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I am tasked with reassigning a static group id (gid) to an existing group name that exists on multiple Linux servers.

E.g. the group name foo currently exists on multiple servers, but with different gids:

$ ssh server-1
$ getent group foo
foo:x:998:user1,user2
$ ssh server-2
$ getent group foo
foo:x:999:user2,user3

...given the above, my task would be to assign a new, unique gid to the group name foo on server-1 and server-2.

I've found the following articles that describe changing an existing GID:

  1. https://www.thegeekdiary.com/how-to-correctly-change-the-uid-and-gid-of-a-user-group-in-linux/
  2. Change gid of a specific group

Question: how can I determine a "safe" number to use as the new gid?

E.g. what is a clean/efficient/correct way to determine that the new gid I choose isn't already used on any of the PCs where this change needs to be applied?
Please also advise if there are other factors/considerations on picking a good/available/safe gid.

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2 Answers 2

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If this is a one-off, I would not spend a lot of time on optimizing the process. First consideration is that I would choose a gid larger that 1000. Look at reserved gids for guidance. Again, as a one-off I would run something like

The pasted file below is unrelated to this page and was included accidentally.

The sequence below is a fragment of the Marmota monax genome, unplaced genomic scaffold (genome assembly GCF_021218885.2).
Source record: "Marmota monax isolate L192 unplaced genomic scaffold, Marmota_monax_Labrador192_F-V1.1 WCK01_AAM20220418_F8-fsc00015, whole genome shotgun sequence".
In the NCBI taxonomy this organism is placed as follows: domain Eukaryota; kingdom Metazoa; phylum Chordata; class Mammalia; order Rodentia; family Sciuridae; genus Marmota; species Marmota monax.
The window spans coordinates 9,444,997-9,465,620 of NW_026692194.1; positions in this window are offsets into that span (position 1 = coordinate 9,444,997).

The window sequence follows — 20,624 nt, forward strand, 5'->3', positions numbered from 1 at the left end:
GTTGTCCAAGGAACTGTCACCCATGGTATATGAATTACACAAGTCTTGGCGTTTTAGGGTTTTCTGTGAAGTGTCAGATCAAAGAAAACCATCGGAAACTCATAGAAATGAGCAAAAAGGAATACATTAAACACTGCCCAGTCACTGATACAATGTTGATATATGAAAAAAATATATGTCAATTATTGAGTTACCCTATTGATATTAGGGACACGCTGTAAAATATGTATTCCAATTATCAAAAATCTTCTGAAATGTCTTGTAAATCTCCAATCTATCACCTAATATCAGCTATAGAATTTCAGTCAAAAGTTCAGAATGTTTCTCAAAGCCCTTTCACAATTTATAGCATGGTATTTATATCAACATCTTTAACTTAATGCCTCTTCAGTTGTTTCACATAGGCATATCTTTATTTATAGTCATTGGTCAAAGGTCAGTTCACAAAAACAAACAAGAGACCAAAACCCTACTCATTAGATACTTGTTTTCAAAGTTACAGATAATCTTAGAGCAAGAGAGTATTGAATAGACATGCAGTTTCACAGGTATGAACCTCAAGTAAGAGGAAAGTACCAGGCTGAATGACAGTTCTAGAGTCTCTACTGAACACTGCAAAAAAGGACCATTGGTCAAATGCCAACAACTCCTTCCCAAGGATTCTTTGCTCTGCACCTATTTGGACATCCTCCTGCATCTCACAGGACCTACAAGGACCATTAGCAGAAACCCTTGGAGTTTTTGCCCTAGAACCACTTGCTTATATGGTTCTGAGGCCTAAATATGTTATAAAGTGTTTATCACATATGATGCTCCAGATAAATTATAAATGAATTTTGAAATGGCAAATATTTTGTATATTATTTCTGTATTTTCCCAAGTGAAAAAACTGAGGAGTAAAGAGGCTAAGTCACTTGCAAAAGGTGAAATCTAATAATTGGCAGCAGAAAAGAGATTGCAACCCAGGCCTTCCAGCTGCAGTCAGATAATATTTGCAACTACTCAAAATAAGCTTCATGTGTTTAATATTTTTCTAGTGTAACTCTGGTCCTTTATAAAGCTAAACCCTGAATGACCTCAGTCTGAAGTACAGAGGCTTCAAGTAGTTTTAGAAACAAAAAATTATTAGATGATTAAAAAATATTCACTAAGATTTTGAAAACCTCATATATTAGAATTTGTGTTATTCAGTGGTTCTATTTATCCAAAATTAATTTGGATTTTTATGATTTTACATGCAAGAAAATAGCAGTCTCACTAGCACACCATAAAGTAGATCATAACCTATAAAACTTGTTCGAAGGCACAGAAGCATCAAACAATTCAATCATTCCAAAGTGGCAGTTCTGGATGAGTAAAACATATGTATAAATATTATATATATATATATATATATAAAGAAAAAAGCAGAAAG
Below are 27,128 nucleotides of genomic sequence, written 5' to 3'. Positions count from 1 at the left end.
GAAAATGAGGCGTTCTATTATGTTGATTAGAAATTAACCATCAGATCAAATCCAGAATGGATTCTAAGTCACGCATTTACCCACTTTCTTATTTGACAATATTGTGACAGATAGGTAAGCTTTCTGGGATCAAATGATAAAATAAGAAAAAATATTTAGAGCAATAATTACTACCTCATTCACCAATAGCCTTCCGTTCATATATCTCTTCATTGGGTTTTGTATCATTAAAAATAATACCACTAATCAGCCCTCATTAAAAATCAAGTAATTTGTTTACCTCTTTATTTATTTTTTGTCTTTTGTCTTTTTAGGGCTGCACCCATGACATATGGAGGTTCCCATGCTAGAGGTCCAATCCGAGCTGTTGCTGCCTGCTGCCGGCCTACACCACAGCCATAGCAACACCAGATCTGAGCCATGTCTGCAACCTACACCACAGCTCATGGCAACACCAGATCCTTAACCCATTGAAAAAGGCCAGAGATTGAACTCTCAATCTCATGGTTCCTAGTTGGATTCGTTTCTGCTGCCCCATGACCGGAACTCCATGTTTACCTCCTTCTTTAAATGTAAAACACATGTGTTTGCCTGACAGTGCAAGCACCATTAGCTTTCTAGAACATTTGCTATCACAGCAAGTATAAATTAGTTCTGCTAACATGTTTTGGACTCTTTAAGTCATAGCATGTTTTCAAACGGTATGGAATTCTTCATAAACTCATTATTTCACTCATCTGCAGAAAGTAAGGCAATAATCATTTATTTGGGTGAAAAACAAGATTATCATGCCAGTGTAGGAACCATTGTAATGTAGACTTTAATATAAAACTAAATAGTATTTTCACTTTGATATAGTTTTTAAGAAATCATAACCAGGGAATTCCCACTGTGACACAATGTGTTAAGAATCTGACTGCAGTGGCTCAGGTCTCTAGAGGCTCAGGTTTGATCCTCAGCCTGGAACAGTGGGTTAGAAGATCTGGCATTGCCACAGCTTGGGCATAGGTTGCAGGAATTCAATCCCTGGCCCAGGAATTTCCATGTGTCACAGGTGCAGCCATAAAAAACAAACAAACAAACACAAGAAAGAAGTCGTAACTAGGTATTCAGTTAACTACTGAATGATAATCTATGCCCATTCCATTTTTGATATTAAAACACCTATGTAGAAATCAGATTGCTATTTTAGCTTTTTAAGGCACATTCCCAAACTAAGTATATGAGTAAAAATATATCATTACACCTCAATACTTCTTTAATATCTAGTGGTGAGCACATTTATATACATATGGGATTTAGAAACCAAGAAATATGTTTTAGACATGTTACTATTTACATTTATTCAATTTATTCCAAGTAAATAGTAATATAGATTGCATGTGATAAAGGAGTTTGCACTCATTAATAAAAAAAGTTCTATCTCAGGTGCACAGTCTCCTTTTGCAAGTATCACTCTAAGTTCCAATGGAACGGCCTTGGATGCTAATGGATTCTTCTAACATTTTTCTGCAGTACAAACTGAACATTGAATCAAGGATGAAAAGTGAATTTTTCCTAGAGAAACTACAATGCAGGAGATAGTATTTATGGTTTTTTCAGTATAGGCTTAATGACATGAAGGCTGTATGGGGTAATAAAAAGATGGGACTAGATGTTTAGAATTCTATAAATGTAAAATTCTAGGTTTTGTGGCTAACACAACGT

for host in (server1, server2, ..., serverx)
do
    ssh $host grep 1000 /etc/group
done

If any of the greps return anything, increment the gid and try again. You can loop over ever-increasing gid's and check exit status if you really have a large number of servers or assigned groups to check. Your choice on whether to spend time on optimization or spend time running the loops manually.

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here is what is in /etc/login.defs taken from a RHEL 7.9 system for your reference

# Min/max values for automatic uid selection in useradd
#
UID_MIN                   1000
UID_MAX                 600000
# System accounts
SYS_UID_MIN               201
SYS_UID_MAX               999

#
# Min/max values for automatic gid selection in groupadd
#
GID_MIN                  1000
GID_MAX                 60000
# System accounts
SYS_GID_MIN               201
SYS_GID_MAX               999

for groups, the convention like was mentioned was typically above 1000. But you or anyone can customize, so it is prudent to reference /etc/login.defs

Software installs like clamav or intel oneapi will create a system group and start at SYS_GID_MAX and work backward I believe.

My personal preference, as an admin, is to work with group id's between 1000-2000 for admin related stuff and then above 2000 for other miscellaneous user kinda group stuff.

  • Any really safe gid would be between the GID_MIN and GID_MAX range.

  • And still a relatively safe range is between SYS_GID_MIN and SYS_GID_MAX.

  • Any safe gid is technically a number not already in use above SYS_GID_MIN.

  • You don't want to choose anything below SYS_GID_MIN and definitely not below 100.

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